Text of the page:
William Yeatman at Cato:
After World War Two, committees were the most consequential institutions in Congress; now, parties fill that role. Part of the reason for this change is demographic: The parties became more homogenous with the demise of southern Democrats and northeastern Republicans. At the same time that party rank-and-file were taking on hive-minds, opportunistic party leaders gamed the House and Senate rules to centralize power in their hands.
For ascendant party leadership in Congress, strong committees were a roadblock to the consolidation of authority. To weaken committees, party leaders sought to weaken committee staff.
Matters came to a head in 1995 on the first day of the 104th Congress, when Speaker Newt Gingrich and Republican leadership slashed committee staff by one-third, and the Senate soon followed suit. Because it was in the interest of both parties’ leaders to subdue committees, staffing never recovered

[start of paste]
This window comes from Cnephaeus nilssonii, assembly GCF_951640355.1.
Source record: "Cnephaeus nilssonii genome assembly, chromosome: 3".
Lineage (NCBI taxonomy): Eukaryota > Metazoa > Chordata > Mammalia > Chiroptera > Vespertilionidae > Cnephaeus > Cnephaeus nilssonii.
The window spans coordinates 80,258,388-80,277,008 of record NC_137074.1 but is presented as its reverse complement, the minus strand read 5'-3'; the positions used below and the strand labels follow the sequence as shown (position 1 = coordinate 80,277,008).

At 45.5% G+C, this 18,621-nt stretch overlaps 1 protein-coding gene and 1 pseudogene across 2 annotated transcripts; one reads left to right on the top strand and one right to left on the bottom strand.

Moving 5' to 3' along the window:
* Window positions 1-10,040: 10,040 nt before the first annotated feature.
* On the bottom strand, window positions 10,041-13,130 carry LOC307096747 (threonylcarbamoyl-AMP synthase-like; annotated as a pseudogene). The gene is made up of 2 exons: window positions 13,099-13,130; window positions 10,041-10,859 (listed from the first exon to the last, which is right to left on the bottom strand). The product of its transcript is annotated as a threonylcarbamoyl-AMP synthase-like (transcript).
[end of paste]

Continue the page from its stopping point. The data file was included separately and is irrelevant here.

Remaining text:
For example, there were 2,115 professional personnel in House and Senate standing committees in 2015, or less than two-thirds the total in 1991 (3,528). To be fair, party leaders invested in some parts of Congress--themselves. From 1995 to 2011, House and Senate leadership staff increased 35 percent and 38 percent (respectively).
Simply put, Congress doesn’t have the tools to oversee the administrative state it created. The WSJ grows a false narrative when its Editorial Board opines that Warren’s plan for congressional staff reflects an “expansion of government.” In a less sincere tone—his real purpose was power—Rep. Gingrich advanced the same arguments when he dropped the ax on committee staff in 1995. Though untrue and often disingenuous, it makes for a great talking point to claim that Congress should lead by example by starving itself in the name of fiscal prudence. Anyone who claims otherwise is branded as a spendthrift. That’s why staffing levels have never recovered